by John R. Erickson
I grew up in a little town in the northern Texas Panhandle. Nobody in Perryton had ever become a writer or, as far as I knew, even thought much about it.
I did very little writing until I went to college. At the University of Texas, I did well in courses that required essays, and I took some classes on writing. During my two years at Harvard Divinity School, I enrolled in a year-long class on fiction writing.
However, I have come to realize that the best instruction I received on writing did not occur in a college classroom or come from someone with a doctorate in English literature. It came from a woman who never went to college, had never written anything longer than a letter, and had no credentials that said she was qualified to teach.
She was “just” a mother: my mother, Anna Beth Curry Erickson.
She was a rancher’s daughter from the country around Lubbock, descended from sturdy pioneers who had received little formal education but had acquired a reverence for the written word. They were People of the Book, and their book was the King James Bible. They knew it well, and their everyday conversations were shaped by its wisdom and cadences.
When I was five, Mother kept me at home instead of sending me to kindergarten. That year, we homeschooled, though neither of us had ever heard that term.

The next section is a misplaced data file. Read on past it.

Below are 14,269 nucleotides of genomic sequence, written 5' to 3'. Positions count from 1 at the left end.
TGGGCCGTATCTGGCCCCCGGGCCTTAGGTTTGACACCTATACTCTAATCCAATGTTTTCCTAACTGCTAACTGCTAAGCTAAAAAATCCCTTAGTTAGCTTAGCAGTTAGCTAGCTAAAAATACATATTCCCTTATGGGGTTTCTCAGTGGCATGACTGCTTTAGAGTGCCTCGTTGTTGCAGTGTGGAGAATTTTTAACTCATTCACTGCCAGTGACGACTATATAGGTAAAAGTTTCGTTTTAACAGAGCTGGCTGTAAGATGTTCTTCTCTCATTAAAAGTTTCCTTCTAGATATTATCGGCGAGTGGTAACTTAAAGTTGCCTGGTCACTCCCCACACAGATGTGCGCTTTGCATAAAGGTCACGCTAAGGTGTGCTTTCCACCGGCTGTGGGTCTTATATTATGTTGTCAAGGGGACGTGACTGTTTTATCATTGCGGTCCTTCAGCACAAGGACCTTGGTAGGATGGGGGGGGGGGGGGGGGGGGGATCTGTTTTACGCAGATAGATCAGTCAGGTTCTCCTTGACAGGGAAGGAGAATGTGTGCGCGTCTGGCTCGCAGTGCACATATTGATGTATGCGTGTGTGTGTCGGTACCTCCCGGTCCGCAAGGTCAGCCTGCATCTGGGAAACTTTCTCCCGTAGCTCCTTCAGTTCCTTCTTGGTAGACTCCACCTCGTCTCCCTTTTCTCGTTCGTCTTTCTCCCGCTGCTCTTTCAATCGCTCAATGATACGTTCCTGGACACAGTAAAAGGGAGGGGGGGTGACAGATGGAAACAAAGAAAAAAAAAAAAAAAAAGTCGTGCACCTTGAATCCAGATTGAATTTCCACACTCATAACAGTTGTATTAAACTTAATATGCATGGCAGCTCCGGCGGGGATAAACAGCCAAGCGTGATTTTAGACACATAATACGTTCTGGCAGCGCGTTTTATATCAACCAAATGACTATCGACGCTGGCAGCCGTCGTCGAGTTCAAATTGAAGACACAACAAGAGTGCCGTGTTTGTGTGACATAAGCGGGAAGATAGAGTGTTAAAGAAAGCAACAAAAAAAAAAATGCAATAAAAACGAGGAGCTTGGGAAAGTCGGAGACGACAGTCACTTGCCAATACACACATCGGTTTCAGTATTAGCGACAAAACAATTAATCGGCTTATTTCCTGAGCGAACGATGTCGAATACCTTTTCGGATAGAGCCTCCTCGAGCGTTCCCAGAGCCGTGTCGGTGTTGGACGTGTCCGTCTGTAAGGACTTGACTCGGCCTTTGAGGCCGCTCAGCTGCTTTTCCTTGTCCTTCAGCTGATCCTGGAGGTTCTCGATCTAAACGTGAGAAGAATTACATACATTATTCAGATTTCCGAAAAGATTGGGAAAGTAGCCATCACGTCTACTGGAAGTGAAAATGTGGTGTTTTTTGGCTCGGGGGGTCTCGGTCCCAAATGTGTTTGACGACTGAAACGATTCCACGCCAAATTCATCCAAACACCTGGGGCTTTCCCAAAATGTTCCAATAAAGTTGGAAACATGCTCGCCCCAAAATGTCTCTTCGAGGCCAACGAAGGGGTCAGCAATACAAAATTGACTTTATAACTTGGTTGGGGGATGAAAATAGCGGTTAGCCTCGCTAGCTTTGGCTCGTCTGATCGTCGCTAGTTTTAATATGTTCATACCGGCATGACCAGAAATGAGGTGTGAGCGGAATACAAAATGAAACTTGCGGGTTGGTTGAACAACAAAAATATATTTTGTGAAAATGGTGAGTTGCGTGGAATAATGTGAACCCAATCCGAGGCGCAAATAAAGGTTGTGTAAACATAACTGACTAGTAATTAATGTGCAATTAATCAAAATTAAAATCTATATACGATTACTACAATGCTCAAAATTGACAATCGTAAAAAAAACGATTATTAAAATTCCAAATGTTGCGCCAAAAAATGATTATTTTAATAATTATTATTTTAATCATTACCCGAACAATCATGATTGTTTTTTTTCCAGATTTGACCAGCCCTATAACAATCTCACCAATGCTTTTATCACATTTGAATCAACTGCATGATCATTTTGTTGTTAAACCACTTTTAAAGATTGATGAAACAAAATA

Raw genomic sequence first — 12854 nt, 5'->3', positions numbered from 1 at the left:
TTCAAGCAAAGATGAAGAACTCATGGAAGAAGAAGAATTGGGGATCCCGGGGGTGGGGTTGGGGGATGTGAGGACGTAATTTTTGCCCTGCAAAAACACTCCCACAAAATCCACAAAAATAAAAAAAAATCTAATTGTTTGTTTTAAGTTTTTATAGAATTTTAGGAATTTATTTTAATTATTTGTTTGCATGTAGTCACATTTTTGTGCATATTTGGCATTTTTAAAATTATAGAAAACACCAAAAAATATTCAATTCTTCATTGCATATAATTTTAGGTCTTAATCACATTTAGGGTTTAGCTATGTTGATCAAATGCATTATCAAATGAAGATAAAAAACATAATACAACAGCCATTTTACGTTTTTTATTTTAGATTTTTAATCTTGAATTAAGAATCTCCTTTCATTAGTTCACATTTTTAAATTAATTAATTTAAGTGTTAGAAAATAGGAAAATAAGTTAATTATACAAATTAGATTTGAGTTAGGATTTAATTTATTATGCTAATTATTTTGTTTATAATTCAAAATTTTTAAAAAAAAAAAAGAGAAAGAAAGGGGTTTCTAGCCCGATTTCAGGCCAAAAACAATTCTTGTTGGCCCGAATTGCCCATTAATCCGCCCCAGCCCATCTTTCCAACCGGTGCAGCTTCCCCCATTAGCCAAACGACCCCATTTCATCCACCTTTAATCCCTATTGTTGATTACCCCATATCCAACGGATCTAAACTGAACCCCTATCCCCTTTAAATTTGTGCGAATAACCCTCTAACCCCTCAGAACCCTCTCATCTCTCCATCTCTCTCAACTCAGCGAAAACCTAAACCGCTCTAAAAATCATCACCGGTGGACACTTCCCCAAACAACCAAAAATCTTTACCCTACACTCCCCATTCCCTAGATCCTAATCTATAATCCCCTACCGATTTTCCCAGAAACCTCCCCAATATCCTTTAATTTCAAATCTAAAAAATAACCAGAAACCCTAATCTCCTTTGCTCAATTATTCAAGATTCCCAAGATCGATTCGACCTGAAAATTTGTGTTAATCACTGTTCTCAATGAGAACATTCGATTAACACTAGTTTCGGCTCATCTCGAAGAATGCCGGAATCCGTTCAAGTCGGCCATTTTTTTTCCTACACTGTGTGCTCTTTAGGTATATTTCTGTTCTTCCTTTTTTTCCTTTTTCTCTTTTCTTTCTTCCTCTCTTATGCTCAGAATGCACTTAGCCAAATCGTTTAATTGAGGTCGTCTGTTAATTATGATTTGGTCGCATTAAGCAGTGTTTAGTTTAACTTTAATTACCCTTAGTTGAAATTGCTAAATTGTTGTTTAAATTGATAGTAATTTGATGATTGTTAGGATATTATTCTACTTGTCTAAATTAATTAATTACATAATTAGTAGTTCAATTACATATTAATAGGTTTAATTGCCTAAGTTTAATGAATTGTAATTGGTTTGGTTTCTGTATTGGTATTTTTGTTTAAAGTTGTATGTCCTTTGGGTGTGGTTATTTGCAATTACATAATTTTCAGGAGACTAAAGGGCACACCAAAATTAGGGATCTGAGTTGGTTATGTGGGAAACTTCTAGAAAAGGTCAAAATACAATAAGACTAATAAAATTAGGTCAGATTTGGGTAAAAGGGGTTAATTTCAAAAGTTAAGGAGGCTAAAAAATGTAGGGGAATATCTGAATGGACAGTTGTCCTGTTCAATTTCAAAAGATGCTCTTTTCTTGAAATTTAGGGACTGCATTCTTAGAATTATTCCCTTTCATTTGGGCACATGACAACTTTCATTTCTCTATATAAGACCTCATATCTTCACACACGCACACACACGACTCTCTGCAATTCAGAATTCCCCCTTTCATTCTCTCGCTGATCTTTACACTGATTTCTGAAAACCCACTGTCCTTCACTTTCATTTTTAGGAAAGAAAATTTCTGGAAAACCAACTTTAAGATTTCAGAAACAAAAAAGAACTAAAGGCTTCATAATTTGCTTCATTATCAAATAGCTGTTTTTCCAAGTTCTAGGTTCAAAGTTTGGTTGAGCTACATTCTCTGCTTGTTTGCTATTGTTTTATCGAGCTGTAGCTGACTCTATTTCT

During the day, I followed her around the house and yard as she did her chores: cooking, washing dishes, canning vegetables, hanging laundry on the clothes line, making beds, tending the garden.
While she worked, she told me stories about the cowboys, ranchers, and strong pioneer women in our family. She was a wonderful storyteller with a gentle, earthy sense of humor, and those stories and characters ignited my imagination.
In the afternoon, she read aloud to me, most often stories from the Bible. At the age of five, my heroes were David, Samuel, Joseph, Samson, and Moses. And more than once, she closed the book and said, “John, God has given you a talent. You must guard it and use it wisely.”
She did not know that my talent would lead me into a career as a professional writer, yet through some miracle of motherly instinct, she gave me exactly the tools I needed 35 years later when I wrote the first Hank the Cowdog book:
- 1. Respect for the written word,
- 2. Simple storytelling about admirable characters,
- 3. Gentle humor, without anger, malice, or ridicule,
- 4. Worthy role models: Moses and David instead of athletes or “stars,”
- 5. And most important, a sense that I should use my talent for something larger than myself.
As parents, we do not always know if our kids are listening to the things we tell them, but I was listening. Decades later, when I was grown and trying to figure out how to be an author and receiving hundreds of rejection slips from publishing houses, I still believed that God had given me a talent and that I should use it wisely.
If I had not believed in something bigger than myself, I probably would have given up.
How do we measure the importance of a mother? For me, that measure is seven million Hank the Cowdog books and the innocent laughter of the families who read them. When I hear people say, “She’s just a mother,” I have to smile.
My “just-a-mother” was the most important teacher I ever had.
Copyright John R. Erickson 2007. Originally published in Texas Home School Coalition (THSC) REVIEW, August 2007 and is reprinted by permission of THSC and the author.
Erickson and his wife Kris live on a cattle ranch northeast of Amarillo. He has written about his mother’s family in the book Prairie Gothic, available at www.hankthecowdog.com. Erickson and his sidekick, Hank the Cowdog, will be speaking at the THSC Southwest Convention & Family Conference, August 2-4, 2012.